The important thing is to abide by the Rule of Threes. Either you see a woman three times in quick succession and then never again, or you maintain relations over the years but make sure that the rendezvous are at least three weeks apart.
Making love with a woman and sleeping with a woman are two separate passions, not merely different but opposite. Love does not make itself felt in the desire for copulation (a desire that extends to an infinite number of women) but in the desire for shared sleep (a desire limited to one woman).
She took after her mother, and not only physically. Her entire life was merely a continuation of her mother’s, much as the course of a ball on the billiard table is merely the continuation of the player’s arm movement.
Anyone whose goal is ‘something higher’ must expect some day to suffer vertigo. What is vertigo? Fear of Falling? No, Vertigo is something other than the fear of falling. It is the voice of the emptiness below us which tempts and lures us, it is the desire to fall, against which, terrified, we defend ourselves. We might also call vertigo the intoxication of the weak. Aware of his weakness, a man decides to give in rather than stand up to it. He is drunk with weakness, wishes to grow even weaker, wishes to fall down in the middle of the main square in front of everybody, wishes to be down, lower than down.
You are ‘woman’. She could not understand why he accentuated the obvious with the solemnity of a Columbus who has just sighted land. Not until later did she understand that the word ‘woman’, on which he had placed such uncommon emphasis, did not, in his eyes, signify one the two human sexes; it represented a Value. Not every woman was worthy of being called a Woman.
His week is called goodness. He would never give her orders. There are things that can be accomplished only by violence. Physical love is unthinkable without violence.
What if this emptiness was the goal of all her betrayals. The goals we pursue are always veiled. A girl who longs for marriage longs for something she knows nothing about. The boy who hankers after fame has no idea what fame is. The thing that gives our every move its meaning is always totally unknown to us. She was unaware of the goal that lay behind her longing to betray. The unbearable lightness of being – was that the goal.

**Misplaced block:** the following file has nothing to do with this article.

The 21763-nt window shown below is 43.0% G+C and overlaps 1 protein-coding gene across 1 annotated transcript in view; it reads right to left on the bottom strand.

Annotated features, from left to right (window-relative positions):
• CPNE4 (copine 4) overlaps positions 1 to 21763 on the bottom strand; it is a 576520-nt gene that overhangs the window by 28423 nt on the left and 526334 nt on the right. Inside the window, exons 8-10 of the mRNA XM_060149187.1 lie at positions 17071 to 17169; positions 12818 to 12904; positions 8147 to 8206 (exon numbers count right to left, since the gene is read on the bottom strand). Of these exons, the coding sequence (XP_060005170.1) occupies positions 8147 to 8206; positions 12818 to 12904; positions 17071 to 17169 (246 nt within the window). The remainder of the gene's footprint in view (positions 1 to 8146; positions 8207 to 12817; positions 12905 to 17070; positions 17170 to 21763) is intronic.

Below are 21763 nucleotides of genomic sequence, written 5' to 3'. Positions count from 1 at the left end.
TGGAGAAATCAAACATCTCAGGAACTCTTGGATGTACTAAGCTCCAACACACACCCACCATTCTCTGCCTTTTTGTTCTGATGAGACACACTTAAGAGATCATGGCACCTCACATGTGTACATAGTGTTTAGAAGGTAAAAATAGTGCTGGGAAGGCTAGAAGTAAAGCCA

The most naive of questions are truly serious, the ones that even a child can formulate. They are the questions with no answers. A question with no answer is a barrier that cannot be breached. In other words, it is the questions with no answers that set the limits of human possibilities, describe the boundaries of human existence.
He dropped a few provocative phrases that stood out in the general conversation like a false line in a drawing, a line that can be neither continued or erased.
What is unique about the ‘I’ hides itself exactly in what is unimaginable about a person. All we are able to imagine is what makes everyone like everyone else, what people have in common. The individual ‘I’ is what differs from the common stock, that is, what cannot be guessed or calculated, what must be unveiled, uncovered, conquered.
Using numbers, we might say that there is one-millionth part dissimilarity to nine hundred ninety-nine thousand nine hundred ninety-nine millionth parts similarity. He was obsessed by the desire to discover and appropriate that one-millionth part that makes a woman dissimilar to others of her sex. Sexuality seems still to be a strongbox hiding the mystery of a woman’s ‘I’. So it was a desire not for pleasure (the pleasure came as an extra, a bonus) but for possession of the world (slitting open the outstretched body of the world with his scalpel) that sent him in pursuit of women.